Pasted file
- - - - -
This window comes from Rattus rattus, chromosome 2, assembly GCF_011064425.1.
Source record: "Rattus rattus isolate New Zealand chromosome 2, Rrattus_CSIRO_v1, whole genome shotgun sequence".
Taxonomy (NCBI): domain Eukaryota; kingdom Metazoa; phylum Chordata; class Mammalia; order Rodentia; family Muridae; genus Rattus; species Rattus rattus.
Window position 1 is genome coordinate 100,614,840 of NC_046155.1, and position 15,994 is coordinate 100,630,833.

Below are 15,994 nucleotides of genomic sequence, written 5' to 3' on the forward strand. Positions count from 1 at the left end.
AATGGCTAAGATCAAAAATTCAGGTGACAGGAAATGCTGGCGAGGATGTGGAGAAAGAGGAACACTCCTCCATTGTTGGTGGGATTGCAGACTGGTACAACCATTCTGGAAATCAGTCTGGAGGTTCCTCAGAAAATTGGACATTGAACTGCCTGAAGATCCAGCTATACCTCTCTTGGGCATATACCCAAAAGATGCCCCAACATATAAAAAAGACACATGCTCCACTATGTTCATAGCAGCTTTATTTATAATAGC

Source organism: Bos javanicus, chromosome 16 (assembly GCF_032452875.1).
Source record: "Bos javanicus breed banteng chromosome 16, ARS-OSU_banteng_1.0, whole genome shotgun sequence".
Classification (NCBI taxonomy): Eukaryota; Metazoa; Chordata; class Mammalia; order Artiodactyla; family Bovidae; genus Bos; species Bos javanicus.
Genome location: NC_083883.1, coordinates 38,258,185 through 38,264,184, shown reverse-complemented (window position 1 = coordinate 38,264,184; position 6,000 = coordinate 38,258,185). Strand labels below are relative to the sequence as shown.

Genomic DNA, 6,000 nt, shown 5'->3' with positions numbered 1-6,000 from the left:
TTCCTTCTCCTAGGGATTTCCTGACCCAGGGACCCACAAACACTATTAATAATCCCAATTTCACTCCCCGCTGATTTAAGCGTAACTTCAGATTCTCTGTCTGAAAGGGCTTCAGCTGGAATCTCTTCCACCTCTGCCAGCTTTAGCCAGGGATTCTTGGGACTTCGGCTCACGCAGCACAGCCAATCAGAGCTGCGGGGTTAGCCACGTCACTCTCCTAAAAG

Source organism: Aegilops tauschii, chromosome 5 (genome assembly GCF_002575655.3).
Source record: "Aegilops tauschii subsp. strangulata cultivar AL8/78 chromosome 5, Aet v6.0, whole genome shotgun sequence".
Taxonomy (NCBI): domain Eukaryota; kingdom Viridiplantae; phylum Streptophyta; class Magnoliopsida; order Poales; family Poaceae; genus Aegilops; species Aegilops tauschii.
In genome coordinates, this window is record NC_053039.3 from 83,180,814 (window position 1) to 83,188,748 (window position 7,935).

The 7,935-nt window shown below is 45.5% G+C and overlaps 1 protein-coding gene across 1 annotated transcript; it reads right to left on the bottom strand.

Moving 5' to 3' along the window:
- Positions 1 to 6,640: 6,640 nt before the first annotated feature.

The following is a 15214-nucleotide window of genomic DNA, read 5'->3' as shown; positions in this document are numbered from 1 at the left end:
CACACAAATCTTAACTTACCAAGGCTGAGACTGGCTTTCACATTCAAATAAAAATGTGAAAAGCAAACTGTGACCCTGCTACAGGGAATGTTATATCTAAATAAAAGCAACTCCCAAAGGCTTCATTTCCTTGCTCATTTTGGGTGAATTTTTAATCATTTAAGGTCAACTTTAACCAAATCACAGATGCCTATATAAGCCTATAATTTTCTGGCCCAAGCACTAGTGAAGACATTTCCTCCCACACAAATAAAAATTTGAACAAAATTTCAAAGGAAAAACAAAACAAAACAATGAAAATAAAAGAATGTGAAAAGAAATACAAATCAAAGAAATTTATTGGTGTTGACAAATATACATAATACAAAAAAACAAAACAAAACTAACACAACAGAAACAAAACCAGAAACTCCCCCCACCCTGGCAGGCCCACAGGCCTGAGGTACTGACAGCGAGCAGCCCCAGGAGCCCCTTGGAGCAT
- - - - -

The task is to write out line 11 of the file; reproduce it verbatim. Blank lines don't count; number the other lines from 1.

Genomic DNA, 6,000 nt, shown 5'->3' with positions numbered 1-6,000 from the left: